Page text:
When you read your father’s play “Love and Paula”, you were dazed and shaking, and you say you lost consciousness for a moment. Do you remember what was going through your head at the time? What were you thinking as you noticed the many places where he’d written your name instead of “Paula”?
The memory of this play is so painful to me that I would rather not discuss it. I think it is clear in the book that I was made aware of a love he had for me that contained the erotic. I didn’t put that section in the book until it was almost in print, because it was so hard for me to think about.
While living in Europe, your consciousness mysteriously shut down for two days and nights. Have you since learned what this was all about? Has it happened since then?
Earlier in the interview I said that I used to feel as if I were going to faint and that would indicate to me that I was upset about something. In Paris I actually did faint in the newsroom of The New York Times. I was brought to the American Hospital in Neuilly, where the doctor explained hyperventilation to me. I fainted because I hyperventilated, which happened because I was having a panic attack. I believe that the lost two days were a more dramatic version of my mind shutting down in times of stress. I was overwhelmed with fatigue and fell asleep, as if under a spell, waking up two days later, severely shaken by the experience. I can’t give a better explanation than that. Since then I have had similar days without completely losing consciousness. The French, who have a description for every state of mind, and who have much less guilt than we do, call that kind of day, un jour au lit.
Tell me more about the illness you mention in your epilogue, which “plagued me in my twenties and thirties, and engulfed me in my forties.” What is your diagnosis? And you mentioned medication that works for you now—with what medication have you found success? How has it specifically helped to normalize things for you?
My illness is simply, and not so simply, major depression with panic. I was an early Prozac patient, starting in 1989. Since then I have taken different drugs as medication has improved, and now I take Celexa, which works well for me. In the mid-nineties I tried living without the pills, but the reappearance of my illness was so terrifying that I have never gone off medication again.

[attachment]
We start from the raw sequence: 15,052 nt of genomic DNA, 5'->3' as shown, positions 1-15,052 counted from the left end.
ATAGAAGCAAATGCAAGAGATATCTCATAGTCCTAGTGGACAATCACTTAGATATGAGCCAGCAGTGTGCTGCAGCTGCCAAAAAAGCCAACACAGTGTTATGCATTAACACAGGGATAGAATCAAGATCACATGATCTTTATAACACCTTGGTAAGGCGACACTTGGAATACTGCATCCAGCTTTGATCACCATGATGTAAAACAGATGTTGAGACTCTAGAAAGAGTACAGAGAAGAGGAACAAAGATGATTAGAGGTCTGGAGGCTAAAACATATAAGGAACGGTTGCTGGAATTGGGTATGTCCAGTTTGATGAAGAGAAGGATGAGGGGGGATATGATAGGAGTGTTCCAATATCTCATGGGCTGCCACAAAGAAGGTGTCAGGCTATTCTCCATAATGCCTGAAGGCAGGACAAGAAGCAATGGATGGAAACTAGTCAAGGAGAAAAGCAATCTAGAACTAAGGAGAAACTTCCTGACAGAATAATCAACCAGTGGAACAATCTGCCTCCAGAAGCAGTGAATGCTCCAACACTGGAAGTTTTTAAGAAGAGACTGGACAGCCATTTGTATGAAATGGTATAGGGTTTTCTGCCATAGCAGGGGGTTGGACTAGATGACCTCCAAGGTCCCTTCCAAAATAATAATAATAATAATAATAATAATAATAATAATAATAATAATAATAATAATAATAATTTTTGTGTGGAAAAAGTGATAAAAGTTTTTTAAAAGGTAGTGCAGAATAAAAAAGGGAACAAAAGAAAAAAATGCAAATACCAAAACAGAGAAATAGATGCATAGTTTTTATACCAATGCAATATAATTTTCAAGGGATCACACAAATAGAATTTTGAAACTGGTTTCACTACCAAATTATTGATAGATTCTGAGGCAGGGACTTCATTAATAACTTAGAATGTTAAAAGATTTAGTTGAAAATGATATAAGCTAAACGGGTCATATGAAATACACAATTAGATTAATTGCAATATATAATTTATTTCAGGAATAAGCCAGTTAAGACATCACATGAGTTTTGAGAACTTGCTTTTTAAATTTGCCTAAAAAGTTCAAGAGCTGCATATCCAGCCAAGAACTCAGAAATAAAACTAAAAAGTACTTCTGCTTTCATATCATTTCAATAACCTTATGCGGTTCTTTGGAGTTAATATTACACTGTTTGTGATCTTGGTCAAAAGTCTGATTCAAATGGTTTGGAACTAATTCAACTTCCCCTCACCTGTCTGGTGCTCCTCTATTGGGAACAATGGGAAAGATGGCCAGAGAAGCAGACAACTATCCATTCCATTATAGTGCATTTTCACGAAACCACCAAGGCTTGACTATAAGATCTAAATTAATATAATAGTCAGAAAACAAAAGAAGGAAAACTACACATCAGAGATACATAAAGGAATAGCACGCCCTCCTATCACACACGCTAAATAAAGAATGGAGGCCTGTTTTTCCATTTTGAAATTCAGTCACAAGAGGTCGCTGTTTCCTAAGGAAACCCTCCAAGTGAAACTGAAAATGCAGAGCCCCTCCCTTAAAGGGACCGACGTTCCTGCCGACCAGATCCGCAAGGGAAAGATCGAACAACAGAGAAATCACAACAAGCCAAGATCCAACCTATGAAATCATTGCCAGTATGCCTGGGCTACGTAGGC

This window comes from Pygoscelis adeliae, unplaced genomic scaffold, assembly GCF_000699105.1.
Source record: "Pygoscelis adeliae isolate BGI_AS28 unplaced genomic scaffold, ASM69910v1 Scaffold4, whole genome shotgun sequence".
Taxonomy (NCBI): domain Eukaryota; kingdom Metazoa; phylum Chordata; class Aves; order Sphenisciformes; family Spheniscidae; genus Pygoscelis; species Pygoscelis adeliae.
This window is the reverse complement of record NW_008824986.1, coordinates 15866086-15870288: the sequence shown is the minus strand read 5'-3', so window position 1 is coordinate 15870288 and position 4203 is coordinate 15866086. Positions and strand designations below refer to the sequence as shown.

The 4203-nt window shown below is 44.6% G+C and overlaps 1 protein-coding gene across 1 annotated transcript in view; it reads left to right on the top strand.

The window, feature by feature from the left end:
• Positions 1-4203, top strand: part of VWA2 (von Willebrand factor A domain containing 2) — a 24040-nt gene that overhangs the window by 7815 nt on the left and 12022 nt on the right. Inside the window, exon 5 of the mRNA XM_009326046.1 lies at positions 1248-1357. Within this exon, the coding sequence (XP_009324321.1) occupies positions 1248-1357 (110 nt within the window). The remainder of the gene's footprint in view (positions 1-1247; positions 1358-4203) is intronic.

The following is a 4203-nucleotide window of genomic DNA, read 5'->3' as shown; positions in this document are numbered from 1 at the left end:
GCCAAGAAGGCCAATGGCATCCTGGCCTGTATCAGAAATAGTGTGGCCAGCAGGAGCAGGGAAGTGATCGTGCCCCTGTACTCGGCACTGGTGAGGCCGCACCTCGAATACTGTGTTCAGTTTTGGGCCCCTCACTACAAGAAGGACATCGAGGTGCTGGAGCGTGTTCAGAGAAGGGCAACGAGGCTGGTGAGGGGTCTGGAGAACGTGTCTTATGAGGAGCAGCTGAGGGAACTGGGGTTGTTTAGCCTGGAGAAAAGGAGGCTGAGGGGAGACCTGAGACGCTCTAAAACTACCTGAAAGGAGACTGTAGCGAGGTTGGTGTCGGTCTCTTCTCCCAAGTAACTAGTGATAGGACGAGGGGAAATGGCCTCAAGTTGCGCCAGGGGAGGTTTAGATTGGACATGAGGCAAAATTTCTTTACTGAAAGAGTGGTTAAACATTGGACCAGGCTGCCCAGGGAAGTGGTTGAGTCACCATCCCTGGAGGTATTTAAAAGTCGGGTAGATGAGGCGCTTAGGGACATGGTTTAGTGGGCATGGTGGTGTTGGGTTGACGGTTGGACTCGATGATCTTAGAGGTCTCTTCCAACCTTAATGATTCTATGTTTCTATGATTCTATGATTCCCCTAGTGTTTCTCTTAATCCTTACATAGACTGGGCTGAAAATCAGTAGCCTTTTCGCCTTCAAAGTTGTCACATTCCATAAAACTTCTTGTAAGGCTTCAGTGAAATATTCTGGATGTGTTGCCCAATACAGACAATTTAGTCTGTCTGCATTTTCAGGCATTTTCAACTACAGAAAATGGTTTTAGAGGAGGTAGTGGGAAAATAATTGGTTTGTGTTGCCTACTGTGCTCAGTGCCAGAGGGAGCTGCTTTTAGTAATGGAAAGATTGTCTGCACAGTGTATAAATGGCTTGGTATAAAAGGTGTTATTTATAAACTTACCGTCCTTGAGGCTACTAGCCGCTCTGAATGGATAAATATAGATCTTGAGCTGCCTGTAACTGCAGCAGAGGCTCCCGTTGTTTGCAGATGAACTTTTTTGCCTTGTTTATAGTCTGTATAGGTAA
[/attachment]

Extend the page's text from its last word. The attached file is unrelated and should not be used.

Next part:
When it comes to physical and/or mental illness, what similarities can you now draw between your adult self and your father?
I am well; he was not.
You also mention your daughter receiving psychiatric care and psychopharmacology. Was there ever a time during her treatment when you thought a psychopharmacological approach was not working, and nearly gave up? What was that journey to successful treatment for your own child like?
My daughter’s illness is really her story to tell. From my point of view, in terms of psychopharmacology, the doctors couldn’t find a drug that worked. SSRI medication brought on hallucinations and suicidal ideation, other drugs made her paranoid. It took a very long time before medication was found that seemed to help, and the doctors have changed and improved her medication continuously over the years. Her father and I were desperate, but we had tremendous faith in her doctor and in the care at Columbia Presbyterian Psychiatric Institute. Of course we were afraid that she wouldn’t get better, but after about a year from the onset of her most serious symptoms, she seemed to be on the mend, and we dared to hope. Today, with intermittent therapy and the right medication, she is thriving.
Did you have to contend with your own illness concurrent with dealing with health challenges in your children? If so, how did you juggle being a support to them while keeping your own head on straight?
That was a struggle, yes. I am only now beginning to learn of their experience of my depression, which I was foolish enough to think I was hiding. I would say that doing laundry, making meals, reading stories, all the details of motherhood kept me going a lot longer before I sought medication than I would have done without the sense that I had to take care of my children no matter what. These are not easy questions to answer!
Have you or any of your children developed an interest in writing juvenile literature?
Our daughter is an assistant editor at Roaring Brook Press and First Second Books, which publish early childhood books, young adult novels, and graphic novels. She has an uncanny gift for what she does. I wonder why?
Did you share any of your grandparents’ books with your children when they were growing up?
Mainly “Uncle Wiggily.” I didn’t talk about my family history very much. They saw old books around, and occasionally picked one up, but I never steered them to “Tom Swift”or “The Bobbsey Twins”or any other Garis books. I wanted to move on.
Buy House of Happy Endings here.